I'm usually travelling every couple of weeks - we have 24 offices around the world, so I try and get round most of them in a year. But there’s no set rota. I spend more time at some because they’re fledgling operations; others have been running for years, so I visit these less often. Last week we were in Norway; this week we’ve got a team of customers from Nigeria visiting us on their way back from the Offshore Europe exhibition in Aberdeen.
Our business is all about managing suppliers, so I’m a member of the European Community advisory body on opening up public procurement. Usually we’re advising on legislation that’s already been written, but I still find it very useful – partly to find out what’s going on, but also because it’s a tremendous pan-European network of people in the same area. Besides, if you go along there with the idea that you’re going to be making huge decisions and changing the face of Europe, quite frankly you’re barking anyway...
I also spent some time preparing for next week’s board meeting. Now we’re private equity-owned (by HgCapital), there’s a greater quantity and quality of reporting expected of us, so that’s been a learning process. But generally it’s actually been a much more pleasant experience than I expected – they’ve been interested but not intrusive, and advised us without being directive. We’re in constant contact, but in a very positive way.
We put a lot of effort into partnerships; I tend to be talking to a number of potential partners at any one time, not least because Hg is quite interested in us making acquisitions. Recently I’ve been spending a chunk of time working with the New Zealand equivalent of the Environment Agency on a new carbon measurement product. New Zealand are worried about the whole carbon issue, partly because they’re an environmentally aware society, but also because they’re very vulnerable to people sticking air miles labels on their exports. So quite reasonably, they’re trying to mitigate their emissions. We did the first pilot, measuring carbon footprinting in the residential centres of Outward Bound, the charity that Achilles supports.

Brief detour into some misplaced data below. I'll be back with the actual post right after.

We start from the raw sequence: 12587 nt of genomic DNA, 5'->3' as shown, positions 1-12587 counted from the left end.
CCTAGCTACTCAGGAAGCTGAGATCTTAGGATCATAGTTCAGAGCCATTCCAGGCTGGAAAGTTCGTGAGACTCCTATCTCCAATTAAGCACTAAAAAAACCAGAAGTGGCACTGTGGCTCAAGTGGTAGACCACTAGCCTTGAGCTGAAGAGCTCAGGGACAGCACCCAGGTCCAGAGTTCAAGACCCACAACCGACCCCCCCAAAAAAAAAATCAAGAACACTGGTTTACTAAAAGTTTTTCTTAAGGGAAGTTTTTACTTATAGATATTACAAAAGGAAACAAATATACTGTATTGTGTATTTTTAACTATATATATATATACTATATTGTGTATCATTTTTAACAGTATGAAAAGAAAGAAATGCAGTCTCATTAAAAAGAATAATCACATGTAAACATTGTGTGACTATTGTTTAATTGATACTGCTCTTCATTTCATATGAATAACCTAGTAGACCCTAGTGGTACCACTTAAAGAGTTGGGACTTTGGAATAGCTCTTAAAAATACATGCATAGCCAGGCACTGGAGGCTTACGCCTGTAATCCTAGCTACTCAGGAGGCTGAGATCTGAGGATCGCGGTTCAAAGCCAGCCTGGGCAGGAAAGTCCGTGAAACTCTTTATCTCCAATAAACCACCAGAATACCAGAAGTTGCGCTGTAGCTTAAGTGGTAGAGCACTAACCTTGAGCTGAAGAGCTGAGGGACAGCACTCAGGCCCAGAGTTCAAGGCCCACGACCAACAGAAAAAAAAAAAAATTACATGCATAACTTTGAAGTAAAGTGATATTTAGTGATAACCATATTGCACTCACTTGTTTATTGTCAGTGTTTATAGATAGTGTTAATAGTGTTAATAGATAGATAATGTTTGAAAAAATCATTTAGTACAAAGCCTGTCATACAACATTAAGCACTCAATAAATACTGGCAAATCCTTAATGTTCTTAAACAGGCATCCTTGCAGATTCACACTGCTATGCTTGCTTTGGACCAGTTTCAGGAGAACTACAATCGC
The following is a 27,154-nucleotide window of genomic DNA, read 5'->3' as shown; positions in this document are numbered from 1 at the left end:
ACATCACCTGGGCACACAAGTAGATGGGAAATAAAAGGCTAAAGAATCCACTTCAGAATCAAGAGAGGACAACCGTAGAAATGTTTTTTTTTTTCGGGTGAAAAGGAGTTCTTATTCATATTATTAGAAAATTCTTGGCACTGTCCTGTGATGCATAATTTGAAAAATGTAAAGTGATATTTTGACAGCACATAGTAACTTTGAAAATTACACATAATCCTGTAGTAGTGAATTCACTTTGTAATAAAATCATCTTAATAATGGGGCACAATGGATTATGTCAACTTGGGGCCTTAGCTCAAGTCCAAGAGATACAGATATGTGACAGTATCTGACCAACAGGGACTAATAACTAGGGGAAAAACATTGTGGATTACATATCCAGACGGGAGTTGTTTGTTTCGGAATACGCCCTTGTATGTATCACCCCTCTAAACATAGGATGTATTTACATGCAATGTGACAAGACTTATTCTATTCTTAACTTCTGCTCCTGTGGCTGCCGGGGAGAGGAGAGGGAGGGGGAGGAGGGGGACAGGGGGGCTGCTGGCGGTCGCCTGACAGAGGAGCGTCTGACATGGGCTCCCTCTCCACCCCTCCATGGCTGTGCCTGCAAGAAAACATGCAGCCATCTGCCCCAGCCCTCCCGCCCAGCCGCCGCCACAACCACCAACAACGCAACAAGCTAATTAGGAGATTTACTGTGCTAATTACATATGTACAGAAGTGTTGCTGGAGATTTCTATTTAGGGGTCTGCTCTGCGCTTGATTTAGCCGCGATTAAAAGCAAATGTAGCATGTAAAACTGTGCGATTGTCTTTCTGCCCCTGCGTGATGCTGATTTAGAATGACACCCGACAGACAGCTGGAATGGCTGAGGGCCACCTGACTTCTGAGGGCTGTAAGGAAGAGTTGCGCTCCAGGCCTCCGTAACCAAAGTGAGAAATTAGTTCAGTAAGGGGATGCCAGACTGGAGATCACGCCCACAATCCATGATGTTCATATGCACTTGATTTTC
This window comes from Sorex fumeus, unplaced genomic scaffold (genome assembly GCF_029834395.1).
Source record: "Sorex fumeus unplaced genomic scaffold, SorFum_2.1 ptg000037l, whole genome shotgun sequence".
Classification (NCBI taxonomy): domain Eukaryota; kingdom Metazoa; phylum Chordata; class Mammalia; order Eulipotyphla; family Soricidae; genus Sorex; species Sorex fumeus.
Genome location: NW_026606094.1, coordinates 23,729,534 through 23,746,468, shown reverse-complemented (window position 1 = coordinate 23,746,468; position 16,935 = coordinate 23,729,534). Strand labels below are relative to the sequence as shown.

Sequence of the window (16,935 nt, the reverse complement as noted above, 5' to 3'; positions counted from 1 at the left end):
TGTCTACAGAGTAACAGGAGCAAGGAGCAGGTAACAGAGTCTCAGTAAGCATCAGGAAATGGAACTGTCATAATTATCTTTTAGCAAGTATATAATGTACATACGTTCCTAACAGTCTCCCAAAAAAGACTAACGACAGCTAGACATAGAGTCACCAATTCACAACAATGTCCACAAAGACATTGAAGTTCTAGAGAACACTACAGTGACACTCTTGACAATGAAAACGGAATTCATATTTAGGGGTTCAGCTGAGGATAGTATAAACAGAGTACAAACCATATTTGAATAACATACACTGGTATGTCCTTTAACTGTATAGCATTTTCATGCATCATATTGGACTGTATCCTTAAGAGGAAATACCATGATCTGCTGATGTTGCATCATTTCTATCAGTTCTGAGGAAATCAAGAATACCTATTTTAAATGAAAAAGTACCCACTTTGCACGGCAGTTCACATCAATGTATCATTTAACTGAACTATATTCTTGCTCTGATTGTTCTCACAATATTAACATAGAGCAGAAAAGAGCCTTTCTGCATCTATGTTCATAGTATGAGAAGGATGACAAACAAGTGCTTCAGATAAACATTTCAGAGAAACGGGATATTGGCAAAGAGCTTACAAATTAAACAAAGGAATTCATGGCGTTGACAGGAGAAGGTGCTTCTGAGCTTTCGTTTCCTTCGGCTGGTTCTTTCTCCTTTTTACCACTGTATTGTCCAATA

We’re in the middle of a major IT upgrade to our system at the moment, so that’s taking up a lot of my time – not only the broader strategy, but also the exact details of how it will work. My philosophy is that if you’re running a business and get too far from your core product – if all you do is make acquisitions and chat to the board – eventually you deserve to go out of business. You need to stay close to your product, and understand what it is you’re selling. We qualify 45,000 suppliers annually and have 650 buying companies; we’re moving from 30 disparate systems around the world to one. So it’s a big job. We’ll start migrating data in the next few months, and hopefully complete the transition over the next two years.
I usually spend two or three nights a week entertaining customers, or attending some sort of dinner. This week I’ll be in London for the national final of the Ernst & Young Entrepreneur of the Year. I’d never have done anything like this in our pre-private equity days, and to be honest we are having to get used to being more visible – I can’t quite see myself as the new Alan Sugar. But my marketing director’s very keen on me winning because the final round’s in Monte Carlo, and she’s keen to come along for moral support...
Colin Maund is CEO of Achilles, one of the largest supplier management service providers in the world, helping companies to manage commercial, health, safety, environmental and corporate social responsibility-related risks across the supply chain. He was recently named as an Ernst & Young Entrepreneur of the Year 2009 Winner for the London & South Region.